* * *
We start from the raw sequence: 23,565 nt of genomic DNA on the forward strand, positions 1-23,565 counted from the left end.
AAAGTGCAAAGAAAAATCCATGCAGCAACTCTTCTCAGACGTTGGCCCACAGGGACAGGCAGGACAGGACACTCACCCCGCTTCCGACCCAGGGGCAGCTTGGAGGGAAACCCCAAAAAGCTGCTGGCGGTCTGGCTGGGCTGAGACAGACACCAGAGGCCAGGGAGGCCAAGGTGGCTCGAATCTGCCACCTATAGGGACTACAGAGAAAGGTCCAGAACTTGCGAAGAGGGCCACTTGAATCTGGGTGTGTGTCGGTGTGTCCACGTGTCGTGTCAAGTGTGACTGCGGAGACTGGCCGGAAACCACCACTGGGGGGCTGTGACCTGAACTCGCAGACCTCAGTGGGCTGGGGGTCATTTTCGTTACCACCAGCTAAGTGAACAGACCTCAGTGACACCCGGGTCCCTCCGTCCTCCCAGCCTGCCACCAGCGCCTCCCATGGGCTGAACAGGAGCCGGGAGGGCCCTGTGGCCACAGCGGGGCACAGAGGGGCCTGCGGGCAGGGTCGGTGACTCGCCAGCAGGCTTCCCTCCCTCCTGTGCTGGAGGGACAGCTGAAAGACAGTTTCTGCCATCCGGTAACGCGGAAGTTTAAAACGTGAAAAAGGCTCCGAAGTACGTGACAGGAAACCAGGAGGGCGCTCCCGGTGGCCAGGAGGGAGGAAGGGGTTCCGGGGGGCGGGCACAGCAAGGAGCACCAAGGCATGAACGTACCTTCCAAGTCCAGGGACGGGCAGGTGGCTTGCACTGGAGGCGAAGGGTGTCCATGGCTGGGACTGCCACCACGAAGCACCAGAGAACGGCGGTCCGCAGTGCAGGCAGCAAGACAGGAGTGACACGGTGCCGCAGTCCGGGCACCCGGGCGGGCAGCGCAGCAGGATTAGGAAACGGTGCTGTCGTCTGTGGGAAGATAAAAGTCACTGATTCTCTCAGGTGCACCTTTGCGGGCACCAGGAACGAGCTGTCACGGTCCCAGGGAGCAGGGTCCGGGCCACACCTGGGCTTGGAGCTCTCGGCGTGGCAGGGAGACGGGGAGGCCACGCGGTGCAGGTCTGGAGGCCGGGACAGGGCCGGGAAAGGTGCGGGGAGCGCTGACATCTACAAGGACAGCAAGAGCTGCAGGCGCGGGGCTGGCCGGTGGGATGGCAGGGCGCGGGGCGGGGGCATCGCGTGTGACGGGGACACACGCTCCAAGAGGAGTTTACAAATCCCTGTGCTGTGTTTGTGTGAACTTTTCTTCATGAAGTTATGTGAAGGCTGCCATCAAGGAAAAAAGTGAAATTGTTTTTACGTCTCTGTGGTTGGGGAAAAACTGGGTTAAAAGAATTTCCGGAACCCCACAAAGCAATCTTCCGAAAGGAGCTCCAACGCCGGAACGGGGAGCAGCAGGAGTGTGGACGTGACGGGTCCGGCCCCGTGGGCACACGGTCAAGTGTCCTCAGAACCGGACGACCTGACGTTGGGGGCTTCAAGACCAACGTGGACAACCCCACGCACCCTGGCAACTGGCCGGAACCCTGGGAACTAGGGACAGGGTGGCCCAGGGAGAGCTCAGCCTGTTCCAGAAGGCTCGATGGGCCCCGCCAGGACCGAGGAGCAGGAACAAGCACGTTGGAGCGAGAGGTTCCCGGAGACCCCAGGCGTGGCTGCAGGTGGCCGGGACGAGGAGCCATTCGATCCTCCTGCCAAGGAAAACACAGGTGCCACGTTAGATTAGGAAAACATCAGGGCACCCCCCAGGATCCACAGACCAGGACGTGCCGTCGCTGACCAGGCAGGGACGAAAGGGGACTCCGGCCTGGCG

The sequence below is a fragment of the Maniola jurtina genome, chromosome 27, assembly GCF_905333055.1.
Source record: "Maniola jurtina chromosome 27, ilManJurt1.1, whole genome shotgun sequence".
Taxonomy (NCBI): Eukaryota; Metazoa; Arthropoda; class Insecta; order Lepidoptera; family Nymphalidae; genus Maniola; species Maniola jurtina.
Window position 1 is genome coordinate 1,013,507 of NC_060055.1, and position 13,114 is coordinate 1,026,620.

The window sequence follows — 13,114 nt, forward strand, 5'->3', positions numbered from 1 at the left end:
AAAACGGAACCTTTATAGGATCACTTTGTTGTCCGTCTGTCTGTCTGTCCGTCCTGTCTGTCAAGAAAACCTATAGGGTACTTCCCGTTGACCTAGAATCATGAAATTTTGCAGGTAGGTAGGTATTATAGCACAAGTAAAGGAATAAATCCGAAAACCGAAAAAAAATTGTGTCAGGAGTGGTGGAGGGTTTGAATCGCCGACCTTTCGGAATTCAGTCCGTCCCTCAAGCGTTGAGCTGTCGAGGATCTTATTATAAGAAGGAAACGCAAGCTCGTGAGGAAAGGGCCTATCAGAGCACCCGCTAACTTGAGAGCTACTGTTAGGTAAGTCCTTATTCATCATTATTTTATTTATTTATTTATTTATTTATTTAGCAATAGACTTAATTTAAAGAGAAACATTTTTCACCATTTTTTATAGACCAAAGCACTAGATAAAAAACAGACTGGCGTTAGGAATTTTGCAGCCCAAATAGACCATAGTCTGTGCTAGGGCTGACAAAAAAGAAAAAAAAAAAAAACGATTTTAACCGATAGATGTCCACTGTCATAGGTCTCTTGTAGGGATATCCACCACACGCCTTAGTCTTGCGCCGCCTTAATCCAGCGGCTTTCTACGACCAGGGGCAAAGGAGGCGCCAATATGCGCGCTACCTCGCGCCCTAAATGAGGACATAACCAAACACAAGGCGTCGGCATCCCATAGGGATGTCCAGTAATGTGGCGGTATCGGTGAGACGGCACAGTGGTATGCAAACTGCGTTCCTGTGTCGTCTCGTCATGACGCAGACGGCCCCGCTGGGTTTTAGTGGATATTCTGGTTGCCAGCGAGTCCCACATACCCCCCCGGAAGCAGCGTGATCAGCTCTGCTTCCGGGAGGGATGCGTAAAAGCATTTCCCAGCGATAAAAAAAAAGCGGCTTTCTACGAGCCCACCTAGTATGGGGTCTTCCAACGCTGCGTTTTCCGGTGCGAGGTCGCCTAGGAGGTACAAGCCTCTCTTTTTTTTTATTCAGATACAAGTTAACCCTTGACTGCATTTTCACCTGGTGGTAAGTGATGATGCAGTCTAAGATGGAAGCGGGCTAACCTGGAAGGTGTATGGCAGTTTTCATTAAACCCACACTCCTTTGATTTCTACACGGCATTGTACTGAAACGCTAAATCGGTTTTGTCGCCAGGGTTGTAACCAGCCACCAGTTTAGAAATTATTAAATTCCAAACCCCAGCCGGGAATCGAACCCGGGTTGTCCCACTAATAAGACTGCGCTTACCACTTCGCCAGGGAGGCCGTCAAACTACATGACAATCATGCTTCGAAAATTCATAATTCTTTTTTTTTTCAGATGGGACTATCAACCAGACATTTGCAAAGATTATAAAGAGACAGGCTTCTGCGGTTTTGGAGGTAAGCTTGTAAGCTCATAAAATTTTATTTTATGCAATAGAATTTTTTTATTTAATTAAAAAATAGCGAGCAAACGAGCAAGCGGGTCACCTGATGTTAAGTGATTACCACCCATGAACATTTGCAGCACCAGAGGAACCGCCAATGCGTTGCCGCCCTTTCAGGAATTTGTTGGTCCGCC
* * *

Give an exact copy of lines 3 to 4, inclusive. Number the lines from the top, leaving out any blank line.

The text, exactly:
The sequence below is a fragment of the Maniola jurtina genome, chromosome 27, assembly GCF_905333055.1.
Source record: "Maniola jurtina chromosome 27, ilManJurt1.1, whole genome shotgun sequence".